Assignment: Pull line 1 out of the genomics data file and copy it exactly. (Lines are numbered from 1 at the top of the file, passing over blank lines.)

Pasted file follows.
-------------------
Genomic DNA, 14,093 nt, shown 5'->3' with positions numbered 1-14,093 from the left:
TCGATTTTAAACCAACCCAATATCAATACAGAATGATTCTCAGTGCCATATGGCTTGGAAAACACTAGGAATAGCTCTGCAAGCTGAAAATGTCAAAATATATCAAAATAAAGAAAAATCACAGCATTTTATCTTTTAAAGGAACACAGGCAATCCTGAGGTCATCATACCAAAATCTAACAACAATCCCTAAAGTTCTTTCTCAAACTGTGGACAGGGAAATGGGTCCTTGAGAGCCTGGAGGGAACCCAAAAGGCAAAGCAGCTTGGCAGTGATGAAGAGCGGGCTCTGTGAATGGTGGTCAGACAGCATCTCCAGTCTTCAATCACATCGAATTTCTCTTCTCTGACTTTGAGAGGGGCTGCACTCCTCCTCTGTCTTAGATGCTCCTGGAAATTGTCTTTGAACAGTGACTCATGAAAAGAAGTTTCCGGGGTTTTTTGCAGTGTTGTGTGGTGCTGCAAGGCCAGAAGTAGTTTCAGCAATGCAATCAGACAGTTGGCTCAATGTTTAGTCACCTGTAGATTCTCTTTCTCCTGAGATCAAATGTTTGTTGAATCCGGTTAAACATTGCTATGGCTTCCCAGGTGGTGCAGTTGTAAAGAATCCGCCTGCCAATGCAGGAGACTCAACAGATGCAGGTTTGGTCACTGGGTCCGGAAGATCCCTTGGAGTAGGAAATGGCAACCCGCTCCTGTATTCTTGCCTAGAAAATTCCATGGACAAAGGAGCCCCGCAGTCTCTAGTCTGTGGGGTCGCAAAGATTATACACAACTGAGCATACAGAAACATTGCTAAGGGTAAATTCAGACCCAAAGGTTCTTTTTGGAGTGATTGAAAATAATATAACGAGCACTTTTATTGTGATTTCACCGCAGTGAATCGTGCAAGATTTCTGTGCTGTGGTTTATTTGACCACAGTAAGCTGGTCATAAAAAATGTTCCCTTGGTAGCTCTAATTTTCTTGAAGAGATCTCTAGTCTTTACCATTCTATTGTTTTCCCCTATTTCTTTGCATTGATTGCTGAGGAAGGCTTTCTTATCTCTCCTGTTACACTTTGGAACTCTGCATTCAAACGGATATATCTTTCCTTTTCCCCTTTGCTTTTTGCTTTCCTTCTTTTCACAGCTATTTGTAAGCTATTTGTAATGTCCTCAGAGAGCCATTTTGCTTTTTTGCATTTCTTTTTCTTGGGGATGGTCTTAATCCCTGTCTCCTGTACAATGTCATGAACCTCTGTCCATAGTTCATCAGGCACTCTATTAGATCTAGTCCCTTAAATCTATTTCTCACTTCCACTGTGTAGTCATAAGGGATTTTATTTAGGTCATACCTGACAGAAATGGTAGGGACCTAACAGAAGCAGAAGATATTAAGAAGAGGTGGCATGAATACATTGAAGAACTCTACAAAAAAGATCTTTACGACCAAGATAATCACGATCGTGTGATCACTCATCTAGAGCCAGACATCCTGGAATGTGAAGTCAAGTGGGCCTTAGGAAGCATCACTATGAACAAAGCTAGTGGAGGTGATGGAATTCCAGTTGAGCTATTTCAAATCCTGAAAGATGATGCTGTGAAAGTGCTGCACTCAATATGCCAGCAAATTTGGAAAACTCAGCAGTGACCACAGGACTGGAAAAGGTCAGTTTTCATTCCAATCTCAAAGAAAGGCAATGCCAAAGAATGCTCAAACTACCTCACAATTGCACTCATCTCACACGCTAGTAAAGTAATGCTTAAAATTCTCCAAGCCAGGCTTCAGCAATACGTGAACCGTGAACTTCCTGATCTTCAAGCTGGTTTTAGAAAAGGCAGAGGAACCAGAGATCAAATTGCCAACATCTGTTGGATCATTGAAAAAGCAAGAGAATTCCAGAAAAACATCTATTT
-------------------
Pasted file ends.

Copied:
Genomic DNA, 14,093 nt, shown 5'->3' with positions numbered 1-14,093 from the left: